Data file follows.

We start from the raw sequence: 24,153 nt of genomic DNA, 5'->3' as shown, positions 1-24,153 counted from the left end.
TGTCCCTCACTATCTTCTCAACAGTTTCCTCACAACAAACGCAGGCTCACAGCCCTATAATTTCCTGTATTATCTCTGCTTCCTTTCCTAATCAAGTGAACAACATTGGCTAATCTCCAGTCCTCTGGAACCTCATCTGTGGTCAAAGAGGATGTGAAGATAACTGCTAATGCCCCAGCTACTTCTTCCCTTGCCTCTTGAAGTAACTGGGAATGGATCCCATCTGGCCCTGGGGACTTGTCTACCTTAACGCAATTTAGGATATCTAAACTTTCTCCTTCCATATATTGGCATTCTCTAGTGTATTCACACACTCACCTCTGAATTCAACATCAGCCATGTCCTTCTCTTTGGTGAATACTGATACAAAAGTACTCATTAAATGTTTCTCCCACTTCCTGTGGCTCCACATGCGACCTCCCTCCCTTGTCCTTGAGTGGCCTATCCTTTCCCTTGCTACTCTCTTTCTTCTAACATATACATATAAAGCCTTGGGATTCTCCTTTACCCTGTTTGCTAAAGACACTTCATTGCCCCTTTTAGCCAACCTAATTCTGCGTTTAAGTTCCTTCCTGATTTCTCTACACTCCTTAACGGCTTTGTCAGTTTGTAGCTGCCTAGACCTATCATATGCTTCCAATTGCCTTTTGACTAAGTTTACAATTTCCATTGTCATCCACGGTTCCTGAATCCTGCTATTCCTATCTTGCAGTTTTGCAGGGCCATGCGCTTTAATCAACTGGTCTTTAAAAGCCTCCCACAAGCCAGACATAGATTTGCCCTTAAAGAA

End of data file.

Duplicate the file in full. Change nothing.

We start from the raw sequence: 24,153 nt of genomic DNA, 5'->3' as shown, positions 1-24,153 counted from the left end.
TGTCCCTCACTATCTTCTCAACAGTTTCCTCACAACAAACGCAGGCTCACAGCCCTATAATTTCCTGTATTATCTCTGCTTCCTTTCCTAATCAAGTGAACAACATTGGCTAATCTCCAGTCCTCTGGAACCTCATCTGTGGTCAAAGAGGATGTGAAGATAACTGCTAATGCCCCAGCTACTTCTTCCCTTGCCTCTTGAAGTAACTGGGAATGGATCCCATCTGGCCCTGGGGACTTGTCTACCTTAACGCAATTTAGGATATCTAAACTTTCTCCTTCCATATATTGGCATTCTCTAGTGTATTCACACACTCACCTCTGAATTCAACATCAGCCATGTCCTTCTCTTTGGTGAATACTGATACAAAAGTACTCATTAAATGTTTCTCCCACTTCCTGTGGCTCCACATGCGACCTCCCTCCCTTGTCCTTGAGTGGCCTATCCTTTCCCTTGCTACTCTCTTTCTTCTAACATATACATATAAAGCCTTGGGATTCTCCTTTACCCTGTTTGCTAAAGACACTTCATTGCCCCTTTTAGCCAACCTAATTCTGCGTTTAAGTTCCTTCCTGATTTCTCTACACTCCTTAACGGCTTTGTCAGTTTGTAGCTGCCTAGACCTATCATATGCTTCCAATTGCCTTTTGACTAAGTTTACAATTTCCATTGTCATCCACGGTTCCTGAATCCTGCTATTCCTATCTTGCAGTTTTGCAGGGCCATGCGCTTTAATCAACTGGTCTTTAAAAGCCTCCCACAAGCCAGACATAGATTTGCCCTTAAAGAA